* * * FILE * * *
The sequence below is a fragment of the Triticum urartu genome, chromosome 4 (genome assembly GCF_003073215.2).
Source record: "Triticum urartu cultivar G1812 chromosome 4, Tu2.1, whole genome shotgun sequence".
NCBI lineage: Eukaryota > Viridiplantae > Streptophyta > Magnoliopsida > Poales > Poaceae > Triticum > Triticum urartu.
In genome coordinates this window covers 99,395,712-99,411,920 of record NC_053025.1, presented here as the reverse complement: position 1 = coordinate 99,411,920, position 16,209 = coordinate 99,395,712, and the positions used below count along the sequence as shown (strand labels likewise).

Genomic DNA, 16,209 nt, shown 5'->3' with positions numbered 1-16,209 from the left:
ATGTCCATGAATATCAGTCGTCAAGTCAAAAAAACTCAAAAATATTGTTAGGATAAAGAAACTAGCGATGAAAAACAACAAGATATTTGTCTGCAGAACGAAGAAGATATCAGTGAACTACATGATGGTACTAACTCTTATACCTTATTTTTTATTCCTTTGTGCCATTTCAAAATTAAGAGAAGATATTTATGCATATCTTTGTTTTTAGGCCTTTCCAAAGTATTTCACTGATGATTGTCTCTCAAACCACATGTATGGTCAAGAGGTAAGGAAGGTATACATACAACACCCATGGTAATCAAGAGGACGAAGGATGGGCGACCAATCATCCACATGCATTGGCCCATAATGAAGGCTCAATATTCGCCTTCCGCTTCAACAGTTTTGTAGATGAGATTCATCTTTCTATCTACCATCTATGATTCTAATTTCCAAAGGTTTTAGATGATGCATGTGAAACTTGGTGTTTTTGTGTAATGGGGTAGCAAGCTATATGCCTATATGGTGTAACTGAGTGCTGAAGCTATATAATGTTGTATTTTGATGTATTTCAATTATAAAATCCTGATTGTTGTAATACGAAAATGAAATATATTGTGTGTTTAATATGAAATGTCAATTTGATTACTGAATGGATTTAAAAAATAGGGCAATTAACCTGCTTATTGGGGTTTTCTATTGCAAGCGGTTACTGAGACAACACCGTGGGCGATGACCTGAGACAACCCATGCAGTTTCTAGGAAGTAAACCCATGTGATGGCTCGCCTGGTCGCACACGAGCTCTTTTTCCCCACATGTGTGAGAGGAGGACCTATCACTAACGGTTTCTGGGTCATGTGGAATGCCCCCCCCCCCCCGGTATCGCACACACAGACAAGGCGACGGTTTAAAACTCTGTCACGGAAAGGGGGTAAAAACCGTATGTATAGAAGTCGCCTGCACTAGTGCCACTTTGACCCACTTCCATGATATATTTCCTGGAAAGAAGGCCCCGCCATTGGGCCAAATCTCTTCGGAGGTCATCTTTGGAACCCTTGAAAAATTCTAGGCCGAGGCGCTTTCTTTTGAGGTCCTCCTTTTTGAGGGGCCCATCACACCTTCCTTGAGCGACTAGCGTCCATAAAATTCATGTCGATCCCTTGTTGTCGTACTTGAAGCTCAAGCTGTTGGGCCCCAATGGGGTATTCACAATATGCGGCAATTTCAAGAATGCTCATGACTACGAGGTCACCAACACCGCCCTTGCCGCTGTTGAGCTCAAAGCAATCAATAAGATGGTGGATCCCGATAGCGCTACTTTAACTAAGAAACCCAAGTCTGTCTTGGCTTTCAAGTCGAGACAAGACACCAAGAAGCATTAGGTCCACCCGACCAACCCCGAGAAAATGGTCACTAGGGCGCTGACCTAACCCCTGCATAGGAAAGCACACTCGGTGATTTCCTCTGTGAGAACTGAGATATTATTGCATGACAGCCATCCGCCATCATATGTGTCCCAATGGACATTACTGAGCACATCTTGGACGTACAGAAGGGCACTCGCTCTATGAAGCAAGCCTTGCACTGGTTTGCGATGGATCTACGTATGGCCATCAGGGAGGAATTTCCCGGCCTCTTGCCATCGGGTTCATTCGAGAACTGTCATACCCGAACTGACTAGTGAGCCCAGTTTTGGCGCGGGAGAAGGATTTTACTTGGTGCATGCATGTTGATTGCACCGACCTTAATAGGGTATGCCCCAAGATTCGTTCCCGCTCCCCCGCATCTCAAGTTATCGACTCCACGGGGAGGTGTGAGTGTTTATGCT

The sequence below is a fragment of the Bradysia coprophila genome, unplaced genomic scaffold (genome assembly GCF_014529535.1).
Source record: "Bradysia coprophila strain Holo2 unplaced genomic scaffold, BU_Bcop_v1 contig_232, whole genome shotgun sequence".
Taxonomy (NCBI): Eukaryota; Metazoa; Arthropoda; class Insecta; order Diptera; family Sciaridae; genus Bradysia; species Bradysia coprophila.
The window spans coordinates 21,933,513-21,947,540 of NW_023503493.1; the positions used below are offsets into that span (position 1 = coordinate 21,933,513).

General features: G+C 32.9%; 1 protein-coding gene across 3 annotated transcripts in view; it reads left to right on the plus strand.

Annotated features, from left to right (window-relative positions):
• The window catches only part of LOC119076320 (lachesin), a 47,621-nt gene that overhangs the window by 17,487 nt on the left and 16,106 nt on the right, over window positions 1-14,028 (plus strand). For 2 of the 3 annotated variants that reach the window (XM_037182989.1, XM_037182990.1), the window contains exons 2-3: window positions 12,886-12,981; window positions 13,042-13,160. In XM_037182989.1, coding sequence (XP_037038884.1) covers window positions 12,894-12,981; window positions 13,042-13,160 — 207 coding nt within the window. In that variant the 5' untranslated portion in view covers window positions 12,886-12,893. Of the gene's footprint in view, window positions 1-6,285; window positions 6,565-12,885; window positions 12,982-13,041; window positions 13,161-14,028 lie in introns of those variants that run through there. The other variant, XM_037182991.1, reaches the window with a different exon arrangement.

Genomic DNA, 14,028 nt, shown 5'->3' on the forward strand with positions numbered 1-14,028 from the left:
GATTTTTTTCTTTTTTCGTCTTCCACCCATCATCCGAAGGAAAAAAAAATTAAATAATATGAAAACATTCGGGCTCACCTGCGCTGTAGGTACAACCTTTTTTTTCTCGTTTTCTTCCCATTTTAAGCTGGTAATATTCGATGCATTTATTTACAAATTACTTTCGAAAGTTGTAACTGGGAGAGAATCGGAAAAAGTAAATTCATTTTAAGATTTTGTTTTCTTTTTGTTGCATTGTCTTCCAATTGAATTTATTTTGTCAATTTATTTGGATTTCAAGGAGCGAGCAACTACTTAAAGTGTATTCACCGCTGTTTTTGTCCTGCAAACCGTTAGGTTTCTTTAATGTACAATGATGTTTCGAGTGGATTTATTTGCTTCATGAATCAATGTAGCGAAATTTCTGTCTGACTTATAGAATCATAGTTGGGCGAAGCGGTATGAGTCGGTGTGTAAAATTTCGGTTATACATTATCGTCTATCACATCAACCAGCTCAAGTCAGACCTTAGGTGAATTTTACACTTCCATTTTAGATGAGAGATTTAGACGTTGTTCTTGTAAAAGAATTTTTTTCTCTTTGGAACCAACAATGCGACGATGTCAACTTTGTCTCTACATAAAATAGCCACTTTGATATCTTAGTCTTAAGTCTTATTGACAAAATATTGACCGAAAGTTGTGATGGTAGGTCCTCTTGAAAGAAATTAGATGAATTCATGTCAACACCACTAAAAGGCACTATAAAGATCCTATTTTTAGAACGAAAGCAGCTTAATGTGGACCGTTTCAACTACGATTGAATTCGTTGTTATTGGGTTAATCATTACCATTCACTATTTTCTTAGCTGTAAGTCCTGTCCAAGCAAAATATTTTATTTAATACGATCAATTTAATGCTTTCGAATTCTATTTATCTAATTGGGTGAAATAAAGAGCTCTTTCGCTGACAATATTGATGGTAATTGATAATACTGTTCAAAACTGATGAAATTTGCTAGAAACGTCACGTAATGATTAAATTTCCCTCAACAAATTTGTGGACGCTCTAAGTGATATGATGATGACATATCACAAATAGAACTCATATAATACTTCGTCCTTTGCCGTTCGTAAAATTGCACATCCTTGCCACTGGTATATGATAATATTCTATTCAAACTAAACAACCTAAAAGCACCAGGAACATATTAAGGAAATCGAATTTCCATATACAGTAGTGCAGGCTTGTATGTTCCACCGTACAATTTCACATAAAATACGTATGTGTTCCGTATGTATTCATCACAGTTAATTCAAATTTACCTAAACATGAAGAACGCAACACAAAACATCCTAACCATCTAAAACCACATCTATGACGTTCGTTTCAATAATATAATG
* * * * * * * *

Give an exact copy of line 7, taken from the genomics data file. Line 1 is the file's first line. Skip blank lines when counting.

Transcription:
The sequence below is a fragment of the Bradysia coprophila genome, unplaced genomic scaffold (genome assembly GCF_014529535.1).